One of the country's last remaining providers of late-term abortion is in town this weekend to speak at the annual conference of the National Organization for Women, NOW, the largest group of feminist activists in the United States.
Dr. Leroy Carhart, a physician in Nebraska, has taken over the practice of Dr. George Tiller, who was killed last year by an abortion opponent. Clearly, it's a dangerous job. When Carhart travels to conferences and speaking engagments like this one, he does so with protection from the U.S. Marshal.
So why do this kind of work when it's such a personal risk? "Someone has to do it," he says. "Women that are not able to control their fertility do not have a chance to succeed in society. I feel that the anti-abortion movement is purely an anti-woman movement to keep them literally in their place."
Carhart says he considers abortion rights to be civil rights that need to be protected.
Late-term abortions, defined as those performed after the 24th week of pregnancy, are much more controversial than are abortions performed in the earlier stages. Carhart says he understands that some people can't fathom how a potential mother could undergo the procedure so late in her pregnancy, but says those people still have no right to interfere with another person's choice.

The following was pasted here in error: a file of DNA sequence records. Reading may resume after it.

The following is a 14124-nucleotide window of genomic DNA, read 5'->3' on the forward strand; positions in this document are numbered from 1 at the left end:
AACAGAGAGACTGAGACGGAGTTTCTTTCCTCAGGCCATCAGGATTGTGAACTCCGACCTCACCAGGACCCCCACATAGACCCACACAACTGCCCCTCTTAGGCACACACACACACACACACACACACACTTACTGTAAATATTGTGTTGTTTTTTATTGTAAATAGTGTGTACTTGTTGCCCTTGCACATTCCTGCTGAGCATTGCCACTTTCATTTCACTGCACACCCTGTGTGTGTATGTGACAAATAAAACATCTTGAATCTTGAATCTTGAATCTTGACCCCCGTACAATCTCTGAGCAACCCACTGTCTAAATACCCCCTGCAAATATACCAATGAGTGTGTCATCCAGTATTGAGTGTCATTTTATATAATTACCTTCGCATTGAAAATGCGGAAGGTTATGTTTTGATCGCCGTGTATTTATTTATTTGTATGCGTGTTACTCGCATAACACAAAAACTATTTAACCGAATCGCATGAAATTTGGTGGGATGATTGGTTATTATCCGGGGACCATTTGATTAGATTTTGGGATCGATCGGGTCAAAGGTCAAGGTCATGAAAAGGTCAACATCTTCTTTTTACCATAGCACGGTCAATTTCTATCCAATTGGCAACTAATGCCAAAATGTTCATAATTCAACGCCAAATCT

Carhart says such abortions are extremely rare, with less than a thousand performed in the United States every year — and only when there is a significant compromise to the health or life of the mother or the fetus. "It's major genetic defects that are usually incompatible with life after birth," Carhart says of the conditions under which a fetus would be considered appropriate for late-term abortion.
Carhart says there is no specific time within a pregnancy at which he would not perform an abortion, but "as the pregnancy develops, the reasons need to be more and more compelling to do it," he says.
The doctor regularly turns down abortion requests — twice this week, in fact. Carhart says he will not perform an abortion when a mother simply has not discovered that she is pregnant until the third term of her pregnancy. In that case, if the woman is not prepared to be a mother she should pursue alternative options such as adoption or foster care, Carhart says.
Pressed on whether he might ever regret his decision to perform abortions, Carhart was steadfast in his conviction. "I lived in a time when abortion was not available," he says. "I saw the desperate ends that women go to when abortion is not available."
This program aired on July 2, 2010.